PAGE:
RTD will shut down the L line for two months in the spring

The shut-down will allow for construction on part of the light rail that sees the most collisions.
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An RTD train on Welton Street, May 22, 2019. (Kevin J. Beaty/Denverite)

Updated Nov. 15, 2022 following RTD board's vote.

RTD will shut down the part of the L line that runs along Welton St. for two months between April and June of 2023 to implement improved safety measures and repairs. No start or end dates have been set.

The Welton St. section of the L Line is the light rail system's most dangerous corridor, according to an RTD report.

"The segment from 21st Street to 30th Street and Downing Street has experienced the highest number of accidents of any corridor in the light rail system, with 63 accidents occurring between 2012 to 2021," the report reads.

The RTD board voted unanimously Wednesday to approve a contract for the repairs and improvements.

The L line loops through downtown and runs from 30th and Downing to 16th and Stout. The shutdown will affect the part of the line down Welton St., between 20th and 30th Streets.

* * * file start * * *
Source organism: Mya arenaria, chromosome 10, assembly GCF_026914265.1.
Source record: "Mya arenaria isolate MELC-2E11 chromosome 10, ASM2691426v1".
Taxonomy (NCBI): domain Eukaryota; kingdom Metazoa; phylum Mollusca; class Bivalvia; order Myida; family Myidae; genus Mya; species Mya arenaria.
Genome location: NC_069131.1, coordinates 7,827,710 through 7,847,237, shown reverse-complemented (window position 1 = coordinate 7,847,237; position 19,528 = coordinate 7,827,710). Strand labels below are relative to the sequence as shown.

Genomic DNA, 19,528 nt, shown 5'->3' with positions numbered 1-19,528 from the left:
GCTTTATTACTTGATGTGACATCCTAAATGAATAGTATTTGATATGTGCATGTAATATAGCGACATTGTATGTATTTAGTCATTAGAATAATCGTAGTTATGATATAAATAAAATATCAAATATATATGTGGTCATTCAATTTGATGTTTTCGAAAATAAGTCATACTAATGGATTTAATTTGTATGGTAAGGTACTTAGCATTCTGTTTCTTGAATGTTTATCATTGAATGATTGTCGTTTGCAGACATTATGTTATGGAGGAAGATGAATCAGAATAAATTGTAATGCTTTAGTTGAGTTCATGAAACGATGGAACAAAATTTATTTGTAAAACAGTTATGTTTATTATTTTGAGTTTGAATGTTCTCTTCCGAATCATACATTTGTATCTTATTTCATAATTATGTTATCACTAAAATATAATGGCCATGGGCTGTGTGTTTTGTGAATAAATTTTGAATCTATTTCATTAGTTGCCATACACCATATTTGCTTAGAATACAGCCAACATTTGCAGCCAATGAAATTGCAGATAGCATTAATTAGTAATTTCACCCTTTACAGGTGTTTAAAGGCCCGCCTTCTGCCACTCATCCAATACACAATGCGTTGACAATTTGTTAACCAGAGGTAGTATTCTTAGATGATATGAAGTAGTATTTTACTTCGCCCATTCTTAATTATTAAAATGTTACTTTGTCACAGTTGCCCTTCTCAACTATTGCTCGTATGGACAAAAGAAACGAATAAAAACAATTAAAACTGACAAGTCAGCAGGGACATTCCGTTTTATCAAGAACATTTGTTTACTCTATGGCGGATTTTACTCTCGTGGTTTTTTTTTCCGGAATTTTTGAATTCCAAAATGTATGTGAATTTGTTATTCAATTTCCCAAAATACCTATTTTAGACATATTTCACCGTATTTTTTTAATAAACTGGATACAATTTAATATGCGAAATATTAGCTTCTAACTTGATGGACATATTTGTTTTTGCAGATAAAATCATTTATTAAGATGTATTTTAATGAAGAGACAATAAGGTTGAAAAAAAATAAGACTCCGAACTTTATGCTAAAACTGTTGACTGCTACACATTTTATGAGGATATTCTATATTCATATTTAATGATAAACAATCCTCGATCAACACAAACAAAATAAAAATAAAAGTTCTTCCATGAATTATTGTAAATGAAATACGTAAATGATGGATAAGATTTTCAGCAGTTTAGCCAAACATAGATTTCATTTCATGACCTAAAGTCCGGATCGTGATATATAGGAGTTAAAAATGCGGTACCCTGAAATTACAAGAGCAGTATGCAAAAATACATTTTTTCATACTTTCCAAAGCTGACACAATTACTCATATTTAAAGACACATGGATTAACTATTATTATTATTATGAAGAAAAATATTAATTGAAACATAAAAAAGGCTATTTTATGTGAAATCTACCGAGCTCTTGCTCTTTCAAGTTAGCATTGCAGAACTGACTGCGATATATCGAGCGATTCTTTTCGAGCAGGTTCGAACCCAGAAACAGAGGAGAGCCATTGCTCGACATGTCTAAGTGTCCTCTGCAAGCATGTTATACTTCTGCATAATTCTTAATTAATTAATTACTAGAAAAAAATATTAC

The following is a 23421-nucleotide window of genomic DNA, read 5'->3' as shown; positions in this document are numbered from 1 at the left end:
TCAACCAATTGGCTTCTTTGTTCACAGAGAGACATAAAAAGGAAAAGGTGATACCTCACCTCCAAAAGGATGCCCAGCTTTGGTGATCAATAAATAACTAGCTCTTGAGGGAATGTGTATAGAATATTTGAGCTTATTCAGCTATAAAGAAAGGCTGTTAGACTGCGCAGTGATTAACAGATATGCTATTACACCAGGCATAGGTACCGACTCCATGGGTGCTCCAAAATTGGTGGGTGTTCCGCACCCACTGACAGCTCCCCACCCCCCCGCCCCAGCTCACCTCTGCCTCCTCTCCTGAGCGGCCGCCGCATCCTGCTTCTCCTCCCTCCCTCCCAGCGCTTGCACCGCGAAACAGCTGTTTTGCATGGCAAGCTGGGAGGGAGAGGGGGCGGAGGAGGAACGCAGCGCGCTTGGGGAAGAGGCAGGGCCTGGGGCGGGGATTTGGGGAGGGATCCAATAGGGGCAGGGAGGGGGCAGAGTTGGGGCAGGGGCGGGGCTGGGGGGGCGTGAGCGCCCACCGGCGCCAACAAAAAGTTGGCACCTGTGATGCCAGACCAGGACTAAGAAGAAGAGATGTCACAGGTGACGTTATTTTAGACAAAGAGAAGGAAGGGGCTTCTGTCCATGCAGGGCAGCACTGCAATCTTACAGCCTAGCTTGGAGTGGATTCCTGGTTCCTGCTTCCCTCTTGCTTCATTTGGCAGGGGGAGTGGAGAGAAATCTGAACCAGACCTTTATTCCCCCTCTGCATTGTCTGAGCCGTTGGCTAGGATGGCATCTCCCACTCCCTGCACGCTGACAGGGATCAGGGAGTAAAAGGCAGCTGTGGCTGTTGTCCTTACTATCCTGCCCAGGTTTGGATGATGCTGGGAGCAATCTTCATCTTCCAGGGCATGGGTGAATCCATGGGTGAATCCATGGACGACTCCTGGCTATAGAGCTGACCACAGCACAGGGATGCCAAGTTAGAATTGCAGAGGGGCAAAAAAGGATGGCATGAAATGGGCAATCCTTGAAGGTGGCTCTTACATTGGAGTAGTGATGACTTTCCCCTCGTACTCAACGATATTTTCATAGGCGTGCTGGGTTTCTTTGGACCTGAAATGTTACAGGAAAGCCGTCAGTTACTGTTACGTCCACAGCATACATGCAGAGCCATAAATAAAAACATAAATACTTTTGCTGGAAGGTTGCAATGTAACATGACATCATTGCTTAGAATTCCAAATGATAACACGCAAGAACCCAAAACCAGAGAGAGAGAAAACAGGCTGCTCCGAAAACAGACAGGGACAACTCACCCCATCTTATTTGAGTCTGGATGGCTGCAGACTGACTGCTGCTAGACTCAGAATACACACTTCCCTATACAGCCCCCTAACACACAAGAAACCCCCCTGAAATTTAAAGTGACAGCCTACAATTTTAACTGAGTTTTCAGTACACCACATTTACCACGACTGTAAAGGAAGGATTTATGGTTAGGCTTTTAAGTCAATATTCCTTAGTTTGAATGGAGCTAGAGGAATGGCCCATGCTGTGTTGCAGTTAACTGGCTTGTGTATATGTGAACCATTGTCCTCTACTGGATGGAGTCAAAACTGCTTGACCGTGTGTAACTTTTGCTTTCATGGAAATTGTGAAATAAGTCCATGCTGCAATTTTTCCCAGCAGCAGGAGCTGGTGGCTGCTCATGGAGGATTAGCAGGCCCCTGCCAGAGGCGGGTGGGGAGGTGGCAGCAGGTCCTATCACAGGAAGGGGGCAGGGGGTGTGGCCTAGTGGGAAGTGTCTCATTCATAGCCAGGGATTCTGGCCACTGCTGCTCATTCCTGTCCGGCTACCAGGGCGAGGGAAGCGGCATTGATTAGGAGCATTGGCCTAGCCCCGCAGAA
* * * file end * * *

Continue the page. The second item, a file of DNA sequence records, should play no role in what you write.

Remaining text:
Some 36,000 riders used the L Line in August of this year.

RTD will route passengers to the 43 bus line, which runs parallel to the L at a similar frequency.

RTD has not yet decided if it would increase 43 service during the shut-down, and is still working on a communications plan to notify riders of service changes.

Henry Brown lives in the area and rides the L regularly. "It'd be an inconvenience," Brown said. "This is more convenient for people up and down Welton St., it's easier access to get to these little stores and businesses."

The construction will update and add signage along with other warning devices around train signals, which RTD has not updated since the line opened in 1994. RTD will also update cables and other old hardware, and the city will use the closure as a chance to do drainage repairs.

It wouldn't be the first shut-down. In 2021, RTD closed the line for around two weeks to replace tracks in 2021.

"The equipment being replaced is past its useful life and is no longer serviceable, with spare parts being difficult to obtain or no longer available," wrote RTD in its report.

The project will cost around $5.2 million, with the money allocated in the 2022 budget.

RTD first proposed the project in 2020, with cost estimates between $2.7 to $4.8 million. Officials say the cost increase comes from the decision to expand the scope of the repairs, once they realized the line would have to shut down to complete the work.

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